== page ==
Exploring Uganda – trekking with primates
After our first adventures on the Nile River and an extensive ‘African massage’, we ended up in the Kibale Forest National Park. The journey in was through a hilly area with small farms and domestic animals. Once we got into the forest proper, we started seeing baboons, and lots of them, especially on the road to the accommodation for the evening at the Primate Lodge, Kibale.
After a long journey, we then had the opportunity to check in to our little cabin, chill out, and prepare for the trekking the next day. Chilling and dinner were done as the sun set, and as our cabin was stashed in the back, we had an escorted walk back (in case we were accosted by chimpanzees or baboons on the way. We were given the pretty standard ‘stay in your cabin until sunrise’ warning that was becoming familiar as we moved through areas that had other residents.
We had an early start the following day, so spent the evening relaxing and making sure the husband’s arm was fit enough for some mild trekking.
Chimpanzee trekking on 29th December started a little odd. We rallied with the others at the registration lodge (which was surrounded by baboons) and were taken through a briefing. We all jumped in the 4WD and headed off to the drop off point where we would start trekking into the forest for our encounter. We trekked for a while and then heard the chimpanzees before we saw them. They stayed up in the trees, moving across the canopy, and we followed them on the ground. There wasn’t a lot of instruction from our guide, and we were a little confused as to what was going to happen.
Suddenly they started to descend, as as the chimpanzees had been familiarised to allow people to walk with them, each group was assigned a chimp to follow and we took off for an hour. We were assigned the alpha male, where we found ourselves in close quarters with him as he doubled back and crossed in front of us. At one point, we were less than 2m from him as he started screaming. We thought he was angry but he was just locating other members of his community. Spent an interesting hour walking with him and his troop as they gathered food. Wonderful.
Following the morning expedition with the chimpanzees, we drove from Kibale National Forest to Queen Elizabeth National Park. A solid 3 hours, during which we crossed the equator. We drove around the Katwe-Kikorongo explosion craters. They are a group of volcanic craters within Queen Elizabeth National Park. There are several that form crater lakes, which we could see from the 4WD as we headed for our next destination, all the while receiving an African massage – which is a reflection on the quality of roads in Africa (and not some sort of mobile relaxation service). 🙂
We then headed into Queen Elizabeth National Park. On the driveway to our safari camp at Queen Elizabeth National Park, we encountered a number of wildlife… warthogs, water buffalo and the Ugandan Kob… a taste of things to come.
We checked into Kansenyi Safari camp, where we would be for a couple of nights. Our accommodation was a big hall for dining and gathering, with a fire pit (also for gathering, but it had the additional role of keeping the wild animals away), and tents. The tents were glamorous, with attached porches and baths as well as furniture with all the creature comforts. The food was great, and we were slowly getting stuffed as we ate and drank our way through Uganda.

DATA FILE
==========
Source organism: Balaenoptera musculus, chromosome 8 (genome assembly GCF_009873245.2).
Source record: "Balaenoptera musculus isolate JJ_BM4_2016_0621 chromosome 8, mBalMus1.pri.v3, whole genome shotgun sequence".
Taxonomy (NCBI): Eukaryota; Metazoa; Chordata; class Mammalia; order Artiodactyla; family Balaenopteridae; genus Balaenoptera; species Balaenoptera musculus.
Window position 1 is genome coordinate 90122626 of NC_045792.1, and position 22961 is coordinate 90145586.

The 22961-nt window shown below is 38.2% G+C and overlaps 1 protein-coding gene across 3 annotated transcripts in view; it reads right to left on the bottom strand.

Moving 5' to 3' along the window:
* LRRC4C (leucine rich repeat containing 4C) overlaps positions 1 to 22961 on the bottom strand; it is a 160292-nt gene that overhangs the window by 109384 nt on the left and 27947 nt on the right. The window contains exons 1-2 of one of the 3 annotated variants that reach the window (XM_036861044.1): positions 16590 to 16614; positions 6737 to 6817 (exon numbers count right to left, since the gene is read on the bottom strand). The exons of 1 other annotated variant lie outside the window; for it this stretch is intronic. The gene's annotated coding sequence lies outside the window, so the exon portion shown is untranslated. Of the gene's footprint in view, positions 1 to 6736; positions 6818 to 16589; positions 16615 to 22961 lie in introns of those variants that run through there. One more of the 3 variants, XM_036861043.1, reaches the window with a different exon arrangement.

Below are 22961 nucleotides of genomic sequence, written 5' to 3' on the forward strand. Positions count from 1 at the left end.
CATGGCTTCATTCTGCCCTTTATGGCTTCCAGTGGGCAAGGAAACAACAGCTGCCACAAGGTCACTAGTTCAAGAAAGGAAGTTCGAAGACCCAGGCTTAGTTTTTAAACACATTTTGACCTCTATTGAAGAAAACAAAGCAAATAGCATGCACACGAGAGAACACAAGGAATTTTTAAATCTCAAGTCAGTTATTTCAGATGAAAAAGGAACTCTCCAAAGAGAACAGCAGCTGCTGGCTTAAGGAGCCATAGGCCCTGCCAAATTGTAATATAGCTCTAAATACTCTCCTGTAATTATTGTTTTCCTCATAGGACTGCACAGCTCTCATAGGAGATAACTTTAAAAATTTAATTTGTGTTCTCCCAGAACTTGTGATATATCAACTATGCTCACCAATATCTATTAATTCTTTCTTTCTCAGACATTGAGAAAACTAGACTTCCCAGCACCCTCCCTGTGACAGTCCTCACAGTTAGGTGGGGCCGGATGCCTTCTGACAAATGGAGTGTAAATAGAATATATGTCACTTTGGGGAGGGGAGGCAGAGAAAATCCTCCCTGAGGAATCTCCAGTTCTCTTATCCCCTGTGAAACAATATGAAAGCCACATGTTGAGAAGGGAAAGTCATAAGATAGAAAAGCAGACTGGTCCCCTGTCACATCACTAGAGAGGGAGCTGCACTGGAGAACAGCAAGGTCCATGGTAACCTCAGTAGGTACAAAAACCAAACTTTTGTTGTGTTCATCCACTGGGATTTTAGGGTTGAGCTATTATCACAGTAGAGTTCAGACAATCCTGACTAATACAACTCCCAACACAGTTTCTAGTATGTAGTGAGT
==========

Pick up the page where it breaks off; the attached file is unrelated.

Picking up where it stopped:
The verandah at Kansenyi Safari Camp overlooked the fire pit, but the entire camp looked down into a crater lake – which was a salt lake. As the sun set you could hear the flamingos as they settled in for the evening. Unfortunately, we didn’t get close enough for some great photos of those, but it was enough to hear and see them from a distance. At night, we were again required to be escorted from the central building to our tents, as the border for the Queen Elizabeth National Park was on the other side of the carpark behind the main building. Funnily enough, animals don’t always stick to those borders. We found this out both nights as we could hear a hippo having a snack outside our tent. Seems we were right next to a popular late-night hippo dining spot.
Most days started with hearty breakfasts at sunrise – we had two days of safaris at Queen Elizabeth National Park and mornings and evenings are the best times to see things. This was our first safari day of the trip and we were excited. But not too excited that we didn’t notice the local domestic residents. We seemed to find them everywhere, and just like home, the resident cats have a knack for making themselves comfortable everywhere.
Our first leopard – we later spoke to the ranger and he said it was likely 12-18 months old. You can’t see him clearly but he’s taking some shade in the tree. Mum will hunt for him and bring him back food to eat.
After our luck with the young leopard, we saw 2 lions. They were literally 4m away from us. Just wow.
We were driving back and decided to head to a track where there were apparently never any sightings. We decided to explore it as we noticed there was a lot of traffic on other tracks, while this one seemed a little deserted. Our luck for the day held and we had the privilege of seeing a second leopard. Apparently, that is rare! And I spotted it. A definite brag here, but it was so exciting as she was hunting!
Totally awesome first day of safari and one I will not forget soon.